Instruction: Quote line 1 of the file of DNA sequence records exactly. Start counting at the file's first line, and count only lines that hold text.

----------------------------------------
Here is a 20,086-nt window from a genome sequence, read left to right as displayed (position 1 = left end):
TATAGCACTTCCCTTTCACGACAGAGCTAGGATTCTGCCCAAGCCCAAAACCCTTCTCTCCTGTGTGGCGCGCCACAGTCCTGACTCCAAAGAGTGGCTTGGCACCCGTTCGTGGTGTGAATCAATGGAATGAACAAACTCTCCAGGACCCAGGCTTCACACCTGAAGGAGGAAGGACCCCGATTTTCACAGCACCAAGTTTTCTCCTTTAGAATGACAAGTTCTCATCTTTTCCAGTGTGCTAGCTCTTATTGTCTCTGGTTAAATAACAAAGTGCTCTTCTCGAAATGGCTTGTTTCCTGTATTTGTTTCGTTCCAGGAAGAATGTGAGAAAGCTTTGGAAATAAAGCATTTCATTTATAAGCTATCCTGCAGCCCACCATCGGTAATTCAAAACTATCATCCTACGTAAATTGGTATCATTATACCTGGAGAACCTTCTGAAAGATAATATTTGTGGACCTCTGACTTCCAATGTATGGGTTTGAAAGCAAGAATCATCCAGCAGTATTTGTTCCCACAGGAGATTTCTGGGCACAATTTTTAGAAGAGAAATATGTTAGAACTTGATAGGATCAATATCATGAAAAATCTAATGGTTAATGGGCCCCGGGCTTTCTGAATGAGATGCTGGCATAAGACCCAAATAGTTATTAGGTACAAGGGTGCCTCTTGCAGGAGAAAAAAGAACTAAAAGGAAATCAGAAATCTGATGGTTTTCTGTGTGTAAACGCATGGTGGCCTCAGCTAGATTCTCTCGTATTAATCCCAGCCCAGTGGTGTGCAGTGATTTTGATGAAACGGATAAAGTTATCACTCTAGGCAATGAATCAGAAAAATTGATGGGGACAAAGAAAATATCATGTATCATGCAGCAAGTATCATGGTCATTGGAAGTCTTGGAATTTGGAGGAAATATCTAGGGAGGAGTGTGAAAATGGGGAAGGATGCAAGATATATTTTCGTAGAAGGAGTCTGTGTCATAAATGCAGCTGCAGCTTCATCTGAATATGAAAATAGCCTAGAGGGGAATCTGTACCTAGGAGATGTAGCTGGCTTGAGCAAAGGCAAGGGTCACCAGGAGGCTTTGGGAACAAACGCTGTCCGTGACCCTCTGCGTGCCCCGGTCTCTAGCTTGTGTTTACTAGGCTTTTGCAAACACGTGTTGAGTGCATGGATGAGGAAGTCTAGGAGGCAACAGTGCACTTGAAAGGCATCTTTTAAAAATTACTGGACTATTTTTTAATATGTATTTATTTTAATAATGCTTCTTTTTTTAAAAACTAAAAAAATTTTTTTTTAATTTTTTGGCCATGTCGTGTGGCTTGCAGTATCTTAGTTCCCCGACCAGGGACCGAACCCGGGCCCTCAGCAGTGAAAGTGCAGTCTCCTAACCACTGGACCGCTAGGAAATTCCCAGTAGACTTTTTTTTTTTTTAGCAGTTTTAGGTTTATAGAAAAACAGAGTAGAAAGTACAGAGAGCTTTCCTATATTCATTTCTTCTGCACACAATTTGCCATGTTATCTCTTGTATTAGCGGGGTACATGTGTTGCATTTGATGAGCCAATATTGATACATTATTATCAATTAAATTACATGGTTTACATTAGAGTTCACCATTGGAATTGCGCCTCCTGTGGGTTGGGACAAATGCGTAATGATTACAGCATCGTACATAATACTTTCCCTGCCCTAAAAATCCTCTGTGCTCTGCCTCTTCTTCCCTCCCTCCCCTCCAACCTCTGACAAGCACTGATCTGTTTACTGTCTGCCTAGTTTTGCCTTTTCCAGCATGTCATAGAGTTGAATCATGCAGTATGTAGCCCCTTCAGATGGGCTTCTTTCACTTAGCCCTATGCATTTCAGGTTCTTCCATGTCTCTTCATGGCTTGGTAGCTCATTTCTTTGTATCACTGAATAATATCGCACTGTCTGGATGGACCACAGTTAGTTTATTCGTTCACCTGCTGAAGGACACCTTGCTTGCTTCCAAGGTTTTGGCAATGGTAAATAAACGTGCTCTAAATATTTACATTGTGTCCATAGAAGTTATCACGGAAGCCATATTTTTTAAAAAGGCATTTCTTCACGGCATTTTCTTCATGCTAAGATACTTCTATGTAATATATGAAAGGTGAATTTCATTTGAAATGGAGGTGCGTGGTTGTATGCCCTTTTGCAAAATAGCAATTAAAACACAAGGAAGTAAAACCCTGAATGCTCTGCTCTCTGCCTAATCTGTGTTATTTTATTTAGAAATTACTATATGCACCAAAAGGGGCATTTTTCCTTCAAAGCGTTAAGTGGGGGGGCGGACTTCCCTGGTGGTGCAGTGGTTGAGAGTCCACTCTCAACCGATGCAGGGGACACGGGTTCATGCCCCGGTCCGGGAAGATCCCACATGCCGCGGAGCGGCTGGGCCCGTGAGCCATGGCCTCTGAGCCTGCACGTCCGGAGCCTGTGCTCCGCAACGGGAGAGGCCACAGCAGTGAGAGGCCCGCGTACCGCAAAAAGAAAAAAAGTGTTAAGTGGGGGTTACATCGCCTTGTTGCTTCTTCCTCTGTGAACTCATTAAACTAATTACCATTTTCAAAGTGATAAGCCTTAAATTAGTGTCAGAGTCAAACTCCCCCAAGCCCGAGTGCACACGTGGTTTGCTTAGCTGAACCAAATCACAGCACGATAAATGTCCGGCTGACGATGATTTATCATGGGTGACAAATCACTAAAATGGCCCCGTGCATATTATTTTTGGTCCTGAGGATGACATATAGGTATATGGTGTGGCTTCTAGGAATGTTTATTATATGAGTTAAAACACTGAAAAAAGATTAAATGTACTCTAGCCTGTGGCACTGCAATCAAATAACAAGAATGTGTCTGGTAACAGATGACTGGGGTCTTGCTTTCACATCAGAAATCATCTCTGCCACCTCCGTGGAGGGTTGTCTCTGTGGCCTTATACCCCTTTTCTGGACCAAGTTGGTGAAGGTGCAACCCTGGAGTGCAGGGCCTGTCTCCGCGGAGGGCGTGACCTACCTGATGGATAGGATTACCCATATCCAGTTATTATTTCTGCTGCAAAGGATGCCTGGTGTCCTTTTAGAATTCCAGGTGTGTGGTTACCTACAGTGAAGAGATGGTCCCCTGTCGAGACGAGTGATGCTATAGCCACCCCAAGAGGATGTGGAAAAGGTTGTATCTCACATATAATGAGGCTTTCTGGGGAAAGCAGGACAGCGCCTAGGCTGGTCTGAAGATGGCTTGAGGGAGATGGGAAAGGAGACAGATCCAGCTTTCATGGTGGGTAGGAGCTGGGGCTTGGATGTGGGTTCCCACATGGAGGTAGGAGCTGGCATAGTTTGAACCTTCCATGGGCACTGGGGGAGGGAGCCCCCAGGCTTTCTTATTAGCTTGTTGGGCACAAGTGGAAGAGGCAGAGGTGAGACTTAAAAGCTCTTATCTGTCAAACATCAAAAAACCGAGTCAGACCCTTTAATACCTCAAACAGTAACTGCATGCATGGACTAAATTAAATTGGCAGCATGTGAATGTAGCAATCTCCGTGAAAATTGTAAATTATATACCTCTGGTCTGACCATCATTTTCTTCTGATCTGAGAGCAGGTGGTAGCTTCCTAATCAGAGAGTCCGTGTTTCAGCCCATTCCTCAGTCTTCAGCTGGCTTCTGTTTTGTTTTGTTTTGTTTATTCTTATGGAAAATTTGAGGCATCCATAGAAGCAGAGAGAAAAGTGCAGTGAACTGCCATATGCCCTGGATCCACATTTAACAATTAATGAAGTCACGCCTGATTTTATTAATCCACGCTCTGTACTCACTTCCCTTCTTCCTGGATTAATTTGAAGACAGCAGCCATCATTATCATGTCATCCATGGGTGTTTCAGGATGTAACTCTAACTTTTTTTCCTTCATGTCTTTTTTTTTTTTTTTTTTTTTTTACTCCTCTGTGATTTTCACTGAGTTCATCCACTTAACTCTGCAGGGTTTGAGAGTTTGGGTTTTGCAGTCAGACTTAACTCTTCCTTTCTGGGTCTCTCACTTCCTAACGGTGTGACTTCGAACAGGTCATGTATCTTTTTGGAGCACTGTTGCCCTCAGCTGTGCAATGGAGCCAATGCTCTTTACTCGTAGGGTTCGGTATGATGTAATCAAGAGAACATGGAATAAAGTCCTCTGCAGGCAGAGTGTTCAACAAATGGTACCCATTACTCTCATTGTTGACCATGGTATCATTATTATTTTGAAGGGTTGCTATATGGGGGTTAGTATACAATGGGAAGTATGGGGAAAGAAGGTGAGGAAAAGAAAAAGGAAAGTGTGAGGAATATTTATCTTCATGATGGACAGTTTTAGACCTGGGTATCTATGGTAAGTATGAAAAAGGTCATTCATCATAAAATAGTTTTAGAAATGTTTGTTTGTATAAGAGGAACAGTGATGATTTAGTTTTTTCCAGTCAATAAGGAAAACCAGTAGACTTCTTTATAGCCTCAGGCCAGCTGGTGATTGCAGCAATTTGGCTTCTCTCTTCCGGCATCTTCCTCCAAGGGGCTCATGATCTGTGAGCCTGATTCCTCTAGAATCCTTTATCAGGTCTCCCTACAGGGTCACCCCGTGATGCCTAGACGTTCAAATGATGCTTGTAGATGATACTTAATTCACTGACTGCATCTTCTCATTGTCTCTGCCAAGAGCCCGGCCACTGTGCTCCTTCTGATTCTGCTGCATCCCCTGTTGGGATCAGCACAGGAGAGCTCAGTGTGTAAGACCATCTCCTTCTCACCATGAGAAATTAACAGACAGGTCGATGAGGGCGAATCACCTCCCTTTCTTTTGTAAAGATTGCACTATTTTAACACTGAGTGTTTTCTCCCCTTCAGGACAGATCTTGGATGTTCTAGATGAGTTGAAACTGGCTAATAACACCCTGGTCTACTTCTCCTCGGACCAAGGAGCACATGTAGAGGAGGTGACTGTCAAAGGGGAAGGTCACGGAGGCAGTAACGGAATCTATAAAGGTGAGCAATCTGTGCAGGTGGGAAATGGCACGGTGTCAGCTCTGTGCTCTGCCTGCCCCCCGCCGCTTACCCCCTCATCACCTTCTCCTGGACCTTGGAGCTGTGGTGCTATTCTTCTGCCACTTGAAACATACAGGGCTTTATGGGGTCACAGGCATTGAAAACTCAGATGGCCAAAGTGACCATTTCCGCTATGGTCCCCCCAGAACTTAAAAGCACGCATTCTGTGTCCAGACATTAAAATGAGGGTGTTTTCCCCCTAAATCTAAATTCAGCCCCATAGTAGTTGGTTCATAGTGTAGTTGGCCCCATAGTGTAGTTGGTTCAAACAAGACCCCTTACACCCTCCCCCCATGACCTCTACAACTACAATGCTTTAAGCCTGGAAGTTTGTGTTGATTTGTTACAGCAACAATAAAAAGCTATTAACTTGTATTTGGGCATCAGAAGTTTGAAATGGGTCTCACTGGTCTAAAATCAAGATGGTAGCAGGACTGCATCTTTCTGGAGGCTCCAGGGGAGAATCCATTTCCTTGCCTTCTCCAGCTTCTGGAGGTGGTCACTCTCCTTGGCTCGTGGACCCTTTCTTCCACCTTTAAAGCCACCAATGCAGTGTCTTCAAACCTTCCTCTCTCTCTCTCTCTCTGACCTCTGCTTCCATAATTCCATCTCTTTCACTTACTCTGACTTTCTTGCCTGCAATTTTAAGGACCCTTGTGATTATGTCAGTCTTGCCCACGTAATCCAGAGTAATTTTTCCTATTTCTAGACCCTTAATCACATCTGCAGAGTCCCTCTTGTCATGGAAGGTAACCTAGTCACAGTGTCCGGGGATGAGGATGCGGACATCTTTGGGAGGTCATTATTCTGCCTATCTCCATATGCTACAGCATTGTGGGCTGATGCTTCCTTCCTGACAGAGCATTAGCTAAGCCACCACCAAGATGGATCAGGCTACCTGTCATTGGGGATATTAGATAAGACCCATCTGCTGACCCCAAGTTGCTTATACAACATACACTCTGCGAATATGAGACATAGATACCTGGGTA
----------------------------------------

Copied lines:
Here is a 20,086-nt window from a genome sequence, read left to right as displayed (position 1 = left end):